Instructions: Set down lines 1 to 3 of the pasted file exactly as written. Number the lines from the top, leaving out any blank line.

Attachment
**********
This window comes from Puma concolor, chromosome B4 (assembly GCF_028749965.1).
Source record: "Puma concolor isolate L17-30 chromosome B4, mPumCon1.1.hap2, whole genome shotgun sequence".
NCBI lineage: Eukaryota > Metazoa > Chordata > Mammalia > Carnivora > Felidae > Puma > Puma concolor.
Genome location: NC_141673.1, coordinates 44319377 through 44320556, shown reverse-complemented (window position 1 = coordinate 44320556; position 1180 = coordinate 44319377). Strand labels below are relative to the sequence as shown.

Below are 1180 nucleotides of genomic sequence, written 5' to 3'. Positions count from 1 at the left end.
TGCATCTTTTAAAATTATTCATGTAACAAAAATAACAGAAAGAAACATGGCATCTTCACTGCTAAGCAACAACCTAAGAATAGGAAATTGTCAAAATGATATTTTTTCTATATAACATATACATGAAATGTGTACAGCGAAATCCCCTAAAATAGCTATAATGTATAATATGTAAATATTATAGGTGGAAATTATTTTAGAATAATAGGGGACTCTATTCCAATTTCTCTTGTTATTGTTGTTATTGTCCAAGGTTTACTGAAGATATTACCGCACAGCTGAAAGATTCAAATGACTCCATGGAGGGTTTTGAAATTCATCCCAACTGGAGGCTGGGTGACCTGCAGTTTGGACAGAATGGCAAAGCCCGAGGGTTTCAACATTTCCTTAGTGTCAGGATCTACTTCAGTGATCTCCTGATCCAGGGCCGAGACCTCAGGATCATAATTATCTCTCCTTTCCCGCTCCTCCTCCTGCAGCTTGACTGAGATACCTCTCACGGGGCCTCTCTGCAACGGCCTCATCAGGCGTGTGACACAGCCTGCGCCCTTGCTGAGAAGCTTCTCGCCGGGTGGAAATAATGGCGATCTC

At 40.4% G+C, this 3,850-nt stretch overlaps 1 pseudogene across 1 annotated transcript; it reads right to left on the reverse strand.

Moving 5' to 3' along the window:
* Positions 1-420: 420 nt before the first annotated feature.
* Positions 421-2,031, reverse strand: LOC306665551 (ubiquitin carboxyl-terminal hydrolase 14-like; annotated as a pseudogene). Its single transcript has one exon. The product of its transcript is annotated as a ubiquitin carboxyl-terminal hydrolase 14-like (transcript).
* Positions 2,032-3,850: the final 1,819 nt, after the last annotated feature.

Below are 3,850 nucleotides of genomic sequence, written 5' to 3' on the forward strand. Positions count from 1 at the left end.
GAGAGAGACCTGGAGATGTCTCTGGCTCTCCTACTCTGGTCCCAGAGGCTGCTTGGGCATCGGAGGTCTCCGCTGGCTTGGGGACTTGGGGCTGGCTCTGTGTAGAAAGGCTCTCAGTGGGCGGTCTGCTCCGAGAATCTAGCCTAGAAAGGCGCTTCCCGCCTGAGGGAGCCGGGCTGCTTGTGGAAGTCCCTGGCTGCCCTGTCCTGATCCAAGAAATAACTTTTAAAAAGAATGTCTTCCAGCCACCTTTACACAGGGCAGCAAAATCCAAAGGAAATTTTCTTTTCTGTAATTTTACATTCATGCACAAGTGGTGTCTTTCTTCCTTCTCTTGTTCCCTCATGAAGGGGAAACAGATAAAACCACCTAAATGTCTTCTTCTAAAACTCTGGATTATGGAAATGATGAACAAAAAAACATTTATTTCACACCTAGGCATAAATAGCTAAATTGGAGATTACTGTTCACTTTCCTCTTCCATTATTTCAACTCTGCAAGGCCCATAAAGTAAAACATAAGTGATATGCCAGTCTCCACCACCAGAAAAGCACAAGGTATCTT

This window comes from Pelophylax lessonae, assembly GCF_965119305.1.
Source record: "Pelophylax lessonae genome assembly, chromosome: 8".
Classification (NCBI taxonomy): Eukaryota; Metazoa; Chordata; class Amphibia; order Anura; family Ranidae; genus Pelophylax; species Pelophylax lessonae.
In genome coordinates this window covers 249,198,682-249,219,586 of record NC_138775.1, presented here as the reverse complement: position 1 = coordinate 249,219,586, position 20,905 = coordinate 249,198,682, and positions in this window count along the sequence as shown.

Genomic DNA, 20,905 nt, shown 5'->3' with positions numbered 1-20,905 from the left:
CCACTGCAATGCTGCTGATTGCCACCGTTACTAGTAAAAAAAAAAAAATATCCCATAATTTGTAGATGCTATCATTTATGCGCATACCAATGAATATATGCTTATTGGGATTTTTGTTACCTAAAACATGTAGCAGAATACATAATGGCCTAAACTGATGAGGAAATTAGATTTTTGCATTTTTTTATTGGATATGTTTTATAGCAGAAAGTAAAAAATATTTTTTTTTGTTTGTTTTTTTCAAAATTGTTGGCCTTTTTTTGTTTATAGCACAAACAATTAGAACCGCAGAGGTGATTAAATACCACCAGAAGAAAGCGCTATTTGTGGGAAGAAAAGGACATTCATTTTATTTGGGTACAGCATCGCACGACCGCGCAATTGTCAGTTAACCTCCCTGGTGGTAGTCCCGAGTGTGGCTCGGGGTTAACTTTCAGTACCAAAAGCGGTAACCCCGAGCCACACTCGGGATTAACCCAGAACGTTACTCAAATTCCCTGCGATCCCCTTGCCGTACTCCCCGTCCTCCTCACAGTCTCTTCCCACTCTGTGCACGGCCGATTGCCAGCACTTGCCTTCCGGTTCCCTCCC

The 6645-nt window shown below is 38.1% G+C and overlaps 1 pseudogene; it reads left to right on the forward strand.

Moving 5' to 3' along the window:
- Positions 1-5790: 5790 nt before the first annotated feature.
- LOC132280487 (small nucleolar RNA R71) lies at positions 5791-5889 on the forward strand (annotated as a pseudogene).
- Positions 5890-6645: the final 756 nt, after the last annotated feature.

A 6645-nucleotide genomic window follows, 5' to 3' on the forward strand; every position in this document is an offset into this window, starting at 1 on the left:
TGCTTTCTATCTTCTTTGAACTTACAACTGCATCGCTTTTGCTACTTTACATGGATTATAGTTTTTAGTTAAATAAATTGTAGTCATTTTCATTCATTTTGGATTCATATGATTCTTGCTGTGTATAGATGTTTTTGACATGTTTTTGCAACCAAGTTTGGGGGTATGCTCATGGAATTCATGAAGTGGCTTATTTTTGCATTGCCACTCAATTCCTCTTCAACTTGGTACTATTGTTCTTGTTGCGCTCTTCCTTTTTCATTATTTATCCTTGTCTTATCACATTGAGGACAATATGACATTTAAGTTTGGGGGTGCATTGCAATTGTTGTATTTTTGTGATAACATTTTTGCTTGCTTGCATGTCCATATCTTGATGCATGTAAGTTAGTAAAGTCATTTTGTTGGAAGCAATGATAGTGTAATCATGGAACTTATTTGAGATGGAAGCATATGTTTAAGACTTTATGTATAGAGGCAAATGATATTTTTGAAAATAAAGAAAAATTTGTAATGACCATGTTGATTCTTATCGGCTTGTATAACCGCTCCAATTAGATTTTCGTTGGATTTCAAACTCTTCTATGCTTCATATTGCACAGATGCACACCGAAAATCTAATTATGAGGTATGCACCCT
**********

This window comes from Puma concolor, chromosome B4 (assembly GCF_028749965.1).
Source record: "Puma concolor isolate L17-30 chromosome B4, mPumCon1.1.hap2, whole genome shotgun sequence".
NCBI lineage: Eukaryota > Metazoa > Chordata > Mammalia > Carnivora > Felidae > Puma > Puma concolor.